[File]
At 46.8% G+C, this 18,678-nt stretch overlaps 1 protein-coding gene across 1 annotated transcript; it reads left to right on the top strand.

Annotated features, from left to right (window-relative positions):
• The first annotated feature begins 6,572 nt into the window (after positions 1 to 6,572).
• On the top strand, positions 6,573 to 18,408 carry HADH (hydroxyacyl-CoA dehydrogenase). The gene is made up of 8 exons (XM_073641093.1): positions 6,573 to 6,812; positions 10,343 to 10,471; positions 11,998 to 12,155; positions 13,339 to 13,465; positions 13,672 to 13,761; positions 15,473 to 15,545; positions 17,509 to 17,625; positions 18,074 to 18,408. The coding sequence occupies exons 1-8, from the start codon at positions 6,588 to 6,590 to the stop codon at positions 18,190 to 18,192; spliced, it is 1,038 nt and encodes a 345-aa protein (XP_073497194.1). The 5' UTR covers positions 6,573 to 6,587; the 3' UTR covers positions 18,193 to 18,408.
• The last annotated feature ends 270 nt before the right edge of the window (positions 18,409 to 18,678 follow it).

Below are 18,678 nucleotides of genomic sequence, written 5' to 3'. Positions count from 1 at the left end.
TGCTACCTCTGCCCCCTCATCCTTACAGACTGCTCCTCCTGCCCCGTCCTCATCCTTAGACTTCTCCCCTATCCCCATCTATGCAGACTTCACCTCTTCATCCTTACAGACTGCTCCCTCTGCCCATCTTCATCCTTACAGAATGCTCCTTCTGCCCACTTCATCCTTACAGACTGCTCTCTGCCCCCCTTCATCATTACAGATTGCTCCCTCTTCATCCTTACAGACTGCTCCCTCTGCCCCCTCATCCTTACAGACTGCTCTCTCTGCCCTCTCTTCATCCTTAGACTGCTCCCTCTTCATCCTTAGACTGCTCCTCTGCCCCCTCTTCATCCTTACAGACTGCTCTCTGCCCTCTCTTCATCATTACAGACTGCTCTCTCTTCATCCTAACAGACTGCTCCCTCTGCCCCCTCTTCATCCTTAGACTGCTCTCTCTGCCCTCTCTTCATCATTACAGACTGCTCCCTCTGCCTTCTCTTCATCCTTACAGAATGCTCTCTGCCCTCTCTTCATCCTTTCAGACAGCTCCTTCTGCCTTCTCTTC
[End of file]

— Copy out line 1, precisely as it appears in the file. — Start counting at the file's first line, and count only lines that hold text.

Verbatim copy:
At 46.8% G+C, this 18,678-nt stretch overlaps 1 protein-coding gene across 1 annotated transcript; it reads left to right on the top strand.